I Received a Target Letter And It’s Not About Shopping… What Now?

by MayberryLawFirm on March 12, 2014

I can’t imagine very much is more terrifying for someone than receiving a letter from a United States Attorney’s Office letting them know they are under the microscope of the Federal government for suspicion of a crime.  Quite frankly, even as a Federal criminal attorney when I hear of this happening there is an element of dread and sickness for the person receiving such letter.  If you receive one of these dreaded letters, crap has hit the fan and life as you know it could be over.

Target Letters are issued as a part of a Federal white collar criminal investigation, generally associated with some type of wire fraud, tax fraud, or other type of fraudulent theft.  Where as with a “blue collar crime,” such as drug trafficking the suspect has no clue they are being investigated, with white collar crime the individual is often notified that they are suspected of wrong doing.  Simply put, the Feds believe the recipient of the Target Letter is in some capacity involved in perpetuating a white collar crime.  In other words, they have been deemed a “target” of an investigation.  In my experience, those that receive a letter of this nature are at serious risk of being indicted in a Federal criminal court, though it is not a foregone conclusion that this will happen.  Depending on the individual’s role in the alleged crime, how much they may be willing to cooperate, and the proper handling of this situation by an experienced attorney, the recipient could possibly aid in the investigation to the extent that he or she could be reclassified as merely a cooperating witness, thereby avoiding a dreaded Federal criminal charge or a reduced version.

In my opinion, it is never ok to speak with others about a Target Letter without first consulting with a white collar criminal lawyer.  You never want to give information to someone else that could undercut what you know and there is always a possibility of the Government accusing you of obstructing justice in some capacity, regardless of your intention.  Depending on the facts of the situation, it may be best to actually sit down with the Feds, with your attorney of course, and cooperate in their investigation.  Unless the Feds have insufficient evidence (could happen but probably not likely) to prosecute you, this is very likely your only shot at getting the best bang for your buck in the form of leniency.  Having a good attorney in your corner could aid in getting the bones of a great deal in place for you, whether that be a slap on the wrist prison sentence, Federal probation, or possibly even Federal Pretrial Diversion.   Again, there is always the possibility of the Feds not actually having enough evidence to prosecute.  If this is the case, your agreement to sit down with them may be the nail in the coffin.  An experienced and high quality Federal attorney will know or will at the least be familiar with their local Assistant United States Attorneys and will have a very good idea whether the Feds are bluffing or not.  This is invaluable in helping to make a decision on how to proceed.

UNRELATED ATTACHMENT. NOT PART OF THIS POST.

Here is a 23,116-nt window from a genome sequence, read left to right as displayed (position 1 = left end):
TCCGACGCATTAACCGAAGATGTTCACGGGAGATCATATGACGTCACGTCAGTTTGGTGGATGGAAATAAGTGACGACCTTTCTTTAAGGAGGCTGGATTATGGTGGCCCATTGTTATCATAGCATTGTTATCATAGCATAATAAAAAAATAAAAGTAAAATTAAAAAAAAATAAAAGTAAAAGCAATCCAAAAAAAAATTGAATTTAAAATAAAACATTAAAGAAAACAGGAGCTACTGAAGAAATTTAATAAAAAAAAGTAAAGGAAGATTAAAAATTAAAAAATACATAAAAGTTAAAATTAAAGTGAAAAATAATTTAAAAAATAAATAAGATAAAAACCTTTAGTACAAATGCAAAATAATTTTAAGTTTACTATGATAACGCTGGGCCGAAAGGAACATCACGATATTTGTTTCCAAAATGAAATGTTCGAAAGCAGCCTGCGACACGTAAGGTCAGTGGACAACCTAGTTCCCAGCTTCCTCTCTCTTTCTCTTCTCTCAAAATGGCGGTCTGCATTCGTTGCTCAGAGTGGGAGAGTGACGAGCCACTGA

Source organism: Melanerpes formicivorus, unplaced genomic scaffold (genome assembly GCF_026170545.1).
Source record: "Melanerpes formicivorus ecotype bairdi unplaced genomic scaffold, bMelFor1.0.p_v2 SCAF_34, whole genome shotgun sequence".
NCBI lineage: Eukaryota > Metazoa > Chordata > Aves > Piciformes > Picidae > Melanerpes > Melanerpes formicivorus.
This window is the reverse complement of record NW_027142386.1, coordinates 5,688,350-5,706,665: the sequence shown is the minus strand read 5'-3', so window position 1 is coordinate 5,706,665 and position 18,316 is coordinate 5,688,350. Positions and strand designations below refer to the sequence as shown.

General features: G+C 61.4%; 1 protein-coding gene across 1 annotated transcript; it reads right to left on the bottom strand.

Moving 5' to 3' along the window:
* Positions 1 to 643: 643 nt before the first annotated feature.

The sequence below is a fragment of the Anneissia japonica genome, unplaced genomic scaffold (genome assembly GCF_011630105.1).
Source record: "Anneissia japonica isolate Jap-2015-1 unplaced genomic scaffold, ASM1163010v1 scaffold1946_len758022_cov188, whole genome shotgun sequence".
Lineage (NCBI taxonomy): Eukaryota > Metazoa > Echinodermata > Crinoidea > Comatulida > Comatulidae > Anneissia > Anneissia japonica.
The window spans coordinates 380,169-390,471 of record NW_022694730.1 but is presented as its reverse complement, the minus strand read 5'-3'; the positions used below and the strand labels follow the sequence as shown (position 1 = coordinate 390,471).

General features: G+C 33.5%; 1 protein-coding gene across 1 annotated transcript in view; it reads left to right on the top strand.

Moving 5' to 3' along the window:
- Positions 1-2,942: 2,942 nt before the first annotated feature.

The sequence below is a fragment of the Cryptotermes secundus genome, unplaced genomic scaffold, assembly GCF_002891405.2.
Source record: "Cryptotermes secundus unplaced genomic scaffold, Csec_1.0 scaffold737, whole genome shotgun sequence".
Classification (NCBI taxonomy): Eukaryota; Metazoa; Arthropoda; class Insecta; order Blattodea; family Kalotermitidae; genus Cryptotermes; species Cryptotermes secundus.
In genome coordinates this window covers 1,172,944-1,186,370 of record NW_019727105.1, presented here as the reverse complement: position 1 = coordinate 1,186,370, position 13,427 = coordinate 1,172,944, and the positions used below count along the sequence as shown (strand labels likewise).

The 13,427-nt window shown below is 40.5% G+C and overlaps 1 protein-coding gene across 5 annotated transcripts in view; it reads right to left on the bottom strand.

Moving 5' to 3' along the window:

Though there can be variations of what a Target Letter looks like, below is the standard language.

“This letter is supplied to a witness scheduled to appear before the federal Grand Jury in order to provide helpful background information about the Grand Jury. The Grand Jury consists of from sixteen to twenty-three persons from the District of ___. It is their responsibility to inquire into federal crimes which may have been committed in this District.

As a Grand Jury witness you will be asked to testify and answer questions, and to produce records and documents. Only the members of the Grand Jury, attorneys for the United States and a stenographer are permitted in the Grand Jury room while you testify.

We advise you that the Grand Jury is conducting an investigation of possible violations of federal criminal laws involving, but not necessarily limited to *. You are advised that the destruction or alteration of any document required to be produced before the grand jury constitutes serious violation of federal law, including but not limited to Obstruction of Justice.

You are advised that you are a target of the Grand Jury’s investigation. You may refuse to answer any question if a truthful answer to the question would tend to incriminate you. Anything that you do or say may be used against you in a subsequent legal proceeding. If you have retained counsel, who represents you personally, the Grand Jury will permit you a reasonable opportunity to step outside the Grand Jury room and confer with counsel if you desire.


If you’ve received a target letter, it is imperative that you contact an experienced Federal criminal attorney as soon as possible.

Jason Mayberry is a Federal criminal attorney and State criminal attorney practicing throughout the United States in Federal Court and in Florida and Tennessee.



Jason Mayberry is the founding partner of the Mayberry Law Firm. The Mayberry Law Firm practices in the areas of State and Federal criminal defense, DUI, personal injury, and medical malpractice in Florida and Tennessee.

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